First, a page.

Nestled in Sawai Madhopur district of Southeastern Rajasthan lies the wildlife sanctuary known for its Bengal tigers, the Ranthambore National Park. Densely populated by the national animal of the country, its rich fauna means that hyenas, nilgais, langurs, and the Indian leopards also find home in this vast territory. Enclosed by the Banas River to the north and the Chambal River to its south, the national park is about 150km from Jaipur. Deriving its name from the monumental Ranthambore fortress that sits deep within, this wildlife destination is home to a diverse range of birds, reptiles, and tress.
The park consists of 10 zones, The first zones (1-5) form the core part of the park while the remaining zones are in the buffer area. Tiger sightings, for which the best time is between November and June, are common in the core zones. The tigers, having become used to human presence, aren't threatened and go about their business as usual. You should also keep an eye out for the Monitor Lizards, Snub-Nosed March Crocodiles, Nilgais, and the Indian Leopard,
There are two types of jungle safaris on offer at the Ranthambore National Park. The first one is the Canter Safari, an open-topped truck with 20 seats, which will take you through zones 1-6 but not 7-10 and happens to be three-and-a-half-hours long. The other option you have is the Jeep Safari, which is tad bit more expensive, but offers a more private experience. A trip in the Jeep means you can navigate through long narrow, winding roads increasing your probability of sighting more unique forms of wildlife.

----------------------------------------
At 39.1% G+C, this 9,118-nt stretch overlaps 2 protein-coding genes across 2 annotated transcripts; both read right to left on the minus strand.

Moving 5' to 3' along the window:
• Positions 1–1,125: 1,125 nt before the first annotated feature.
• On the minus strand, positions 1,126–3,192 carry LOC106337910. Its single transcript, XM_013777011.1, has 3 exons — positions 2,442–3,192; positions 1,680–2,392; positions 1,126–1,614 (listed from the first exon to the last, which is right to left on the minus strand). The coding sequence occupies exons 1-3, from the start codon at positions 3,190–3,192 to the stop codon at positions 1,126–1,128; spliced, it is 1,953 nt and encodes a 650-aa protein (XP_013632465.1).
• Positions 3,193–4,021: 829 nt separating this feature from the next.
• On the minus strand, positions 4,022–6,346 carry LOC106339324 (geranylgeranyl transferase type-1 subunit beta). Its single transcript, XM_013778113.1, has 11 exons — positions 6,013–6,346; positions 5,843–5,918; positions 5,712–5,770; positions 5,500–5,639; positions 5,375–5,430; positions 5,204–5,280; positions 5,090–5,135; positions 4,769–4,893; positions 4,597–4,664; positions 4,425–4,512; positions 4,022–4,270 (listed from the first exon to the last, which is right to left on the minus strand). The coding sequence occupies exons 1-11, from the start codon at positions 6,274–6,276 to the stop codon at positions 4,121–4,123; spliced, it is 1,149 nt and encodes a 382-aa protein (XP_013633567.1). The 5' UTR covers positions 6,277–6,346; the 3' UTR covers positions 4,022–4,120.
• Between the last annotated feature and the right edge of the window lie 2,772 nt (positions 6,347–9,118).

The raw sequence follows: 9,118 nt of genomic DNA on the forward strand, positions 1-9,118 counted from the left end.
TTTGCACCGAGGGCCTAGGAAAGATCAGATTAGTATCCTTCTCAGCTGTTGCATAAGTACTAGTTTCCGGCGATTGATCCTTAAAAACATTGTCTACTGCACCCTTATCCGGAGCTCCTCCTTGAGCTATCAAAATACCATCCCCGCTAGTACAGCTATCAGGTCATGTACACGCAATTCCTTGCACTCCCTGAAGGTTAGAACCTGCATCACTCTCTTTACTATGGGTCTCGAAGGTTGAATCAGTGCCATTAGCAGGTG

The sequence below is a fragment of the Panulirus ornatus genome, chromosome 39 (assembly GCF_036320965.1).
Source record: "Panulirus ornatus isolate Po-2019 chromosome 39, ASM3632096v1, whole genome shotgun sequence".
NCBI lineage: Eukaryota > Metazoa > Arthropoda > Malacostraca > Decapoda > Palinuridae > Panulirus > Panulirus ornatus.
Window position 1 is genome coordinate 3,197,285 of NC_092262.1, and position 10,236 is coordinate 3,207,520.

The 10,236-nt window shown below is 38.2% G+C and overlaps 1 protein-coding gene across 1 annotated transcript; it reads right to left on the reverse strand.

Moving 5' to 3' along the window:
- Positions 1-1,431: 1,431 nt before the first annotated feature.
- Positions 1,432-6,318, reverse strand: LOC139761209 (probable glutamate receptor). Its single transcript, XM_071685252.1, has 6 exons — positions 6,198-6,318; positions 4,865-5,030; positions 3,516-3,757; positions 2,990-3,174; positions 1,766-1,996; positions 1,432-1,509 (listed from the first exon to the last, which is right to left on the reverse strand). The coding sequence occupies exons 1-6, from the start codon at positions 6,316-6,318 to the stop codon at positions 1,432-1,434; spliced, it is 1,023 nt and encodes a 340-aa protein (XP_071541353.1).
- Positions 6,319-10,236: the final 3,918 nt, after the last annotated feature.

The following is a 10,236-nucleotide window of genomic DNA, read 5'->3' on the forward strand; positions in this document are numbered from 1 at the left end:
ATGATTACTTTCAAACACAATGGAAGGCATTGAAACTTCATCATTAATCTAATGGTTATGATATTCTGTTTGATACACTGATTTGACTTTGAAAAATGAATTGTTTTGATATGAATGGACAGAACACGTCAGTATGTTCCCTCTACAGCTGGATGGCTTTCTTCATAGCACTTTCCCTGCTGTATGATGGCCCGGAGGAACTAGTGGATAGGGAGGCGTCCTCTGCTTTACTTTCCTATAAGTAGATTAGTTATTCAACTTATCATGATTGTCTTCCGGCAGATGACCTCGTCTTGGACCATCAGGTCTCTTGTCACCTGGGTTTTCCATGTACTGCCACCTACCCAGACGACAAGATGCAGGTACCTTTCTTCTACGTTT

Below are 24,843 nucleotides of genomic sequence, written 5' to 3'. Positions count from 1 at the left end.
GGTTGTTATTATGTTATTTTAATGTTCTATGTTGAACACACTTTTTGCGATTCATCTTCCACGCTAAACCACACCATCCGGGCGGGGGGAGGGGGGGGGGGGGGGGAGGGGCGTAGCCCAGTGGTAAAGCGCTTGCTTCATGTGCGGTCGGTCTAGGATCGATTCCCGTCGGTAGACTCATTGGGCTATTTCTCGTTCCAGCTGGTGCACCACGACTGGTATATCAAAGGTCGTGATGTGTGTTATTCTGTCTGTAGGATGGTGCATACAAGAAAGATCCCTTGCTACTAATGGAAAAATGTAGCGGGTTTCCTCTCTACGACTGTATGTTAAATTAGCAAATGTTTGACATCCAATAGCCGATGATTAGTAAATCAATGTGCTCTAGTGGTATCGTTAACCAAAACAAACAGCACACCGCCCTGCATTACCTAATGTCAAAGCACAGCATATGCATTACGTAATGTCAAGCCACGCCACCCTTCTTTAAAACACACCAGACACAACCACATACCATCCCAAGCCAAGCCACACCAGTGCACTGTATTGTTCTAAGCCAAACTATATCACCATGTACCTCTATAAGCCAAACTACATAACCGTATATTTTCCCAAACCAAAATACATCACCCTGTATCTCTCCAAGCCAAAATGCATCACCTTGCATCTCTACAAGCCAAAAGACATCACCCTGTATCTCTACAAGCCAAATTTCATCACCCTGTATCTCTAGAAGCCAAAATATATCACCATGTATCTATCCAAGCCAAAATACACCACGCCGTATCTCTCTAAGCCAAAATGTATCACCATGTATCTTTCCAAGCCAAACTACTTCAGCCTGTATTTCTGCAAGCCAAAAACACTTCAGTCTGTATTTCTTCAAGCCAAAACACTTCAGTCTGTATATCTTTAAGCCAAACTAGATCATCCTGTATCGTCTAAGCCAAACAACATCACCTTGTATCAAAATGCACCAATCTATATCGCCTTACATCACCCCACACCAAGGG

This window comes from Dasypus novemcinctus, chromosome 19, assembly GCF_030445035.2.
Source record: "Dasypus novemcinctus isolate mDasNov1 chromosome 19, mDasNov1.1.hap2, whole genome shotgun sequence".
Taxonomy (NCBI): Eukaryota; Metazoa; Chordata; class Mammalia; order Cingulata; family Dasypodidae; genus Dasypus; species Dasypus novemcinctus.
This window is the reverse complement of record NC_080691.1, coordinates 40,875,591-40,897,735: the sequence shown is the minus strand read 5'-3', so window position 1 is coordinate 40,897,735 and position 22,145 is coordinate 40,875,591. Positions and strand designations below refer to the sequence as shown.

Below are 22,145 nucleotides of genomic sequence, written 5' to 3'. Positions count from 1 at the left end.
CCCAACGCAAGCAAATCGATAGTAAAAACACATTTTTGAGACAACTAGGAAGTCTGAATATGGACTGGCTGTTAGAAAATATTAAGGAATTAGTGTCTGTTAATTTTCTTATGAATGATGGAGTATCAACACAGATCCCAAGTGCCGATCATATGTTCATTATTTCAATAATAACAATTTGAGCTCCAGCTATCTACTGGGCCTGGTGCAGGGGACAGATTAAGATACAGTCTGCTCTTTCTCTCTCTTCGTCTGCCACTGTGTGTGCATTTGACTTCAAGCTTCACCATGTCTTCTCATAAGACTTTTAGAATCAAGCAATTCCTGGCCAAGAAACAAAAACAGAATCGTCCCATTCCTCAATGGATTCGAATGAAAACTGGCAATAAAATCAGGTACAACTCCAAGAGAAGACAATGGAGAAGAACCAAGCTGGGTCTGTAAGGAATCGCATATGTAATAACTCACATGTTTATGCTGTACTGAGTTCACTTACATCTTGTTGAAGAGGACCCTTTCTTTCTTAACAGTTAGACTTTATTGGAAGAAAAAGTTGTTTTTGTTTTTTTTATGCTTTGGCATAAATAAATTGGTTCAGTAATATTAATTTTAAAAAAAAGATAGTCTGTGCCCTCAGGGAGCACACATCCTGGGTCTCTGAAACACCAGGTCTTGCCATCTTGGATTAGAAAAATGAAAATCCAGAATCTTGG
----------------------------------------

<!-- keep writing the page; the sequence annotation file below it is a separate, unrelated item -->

The safaris can be booked online here (Rajasthan government website) 90 days in advance. It's a long and tedious process especially for foreigners whose cards may not be accepted. However, while booking online you have the option from choosing a safari in the core zones or other zones.
There are several other places that you should plan a trip to. Start off with the Ranthambore Fort, offering the best view of the national park. One of the historic forts in the country, hordes of langur roam the grounds here, so beware of them as they will attempt to steal your belongings and food. Interestingly, a Digambar Jain Temple, a mosque, and a dargah have been constructed within the confines of this marvellous fort.
Also lying inside the Ranthambore National Park are three lakes. The largest, Padam Talao gets its name from the large number of lotuses that it houses. Also, on its fringes, you'll find the Jogi Mahal providing with a breathtaking spot for photos. The Malik Talao, which happens to be the smallest of the lakes, is overly populated with Marsh Crocodiles. If you happen to be in love with reptiles, mark this place as a must visit on your bucket list. The last lake in the park is the Raj Bagh Talao of which Sambar Deers and Egrets are regular patrons. Additionally, this lake falls under the prime tiger spotting area.
Take a look at options for stay here.
Jeep Safari: INR 897 for Indians, INR 1,637 for foreigners. For children under the age of five, it is free.
Canter Safari: INR 562 for Indians and INR 1,302 for foreigners.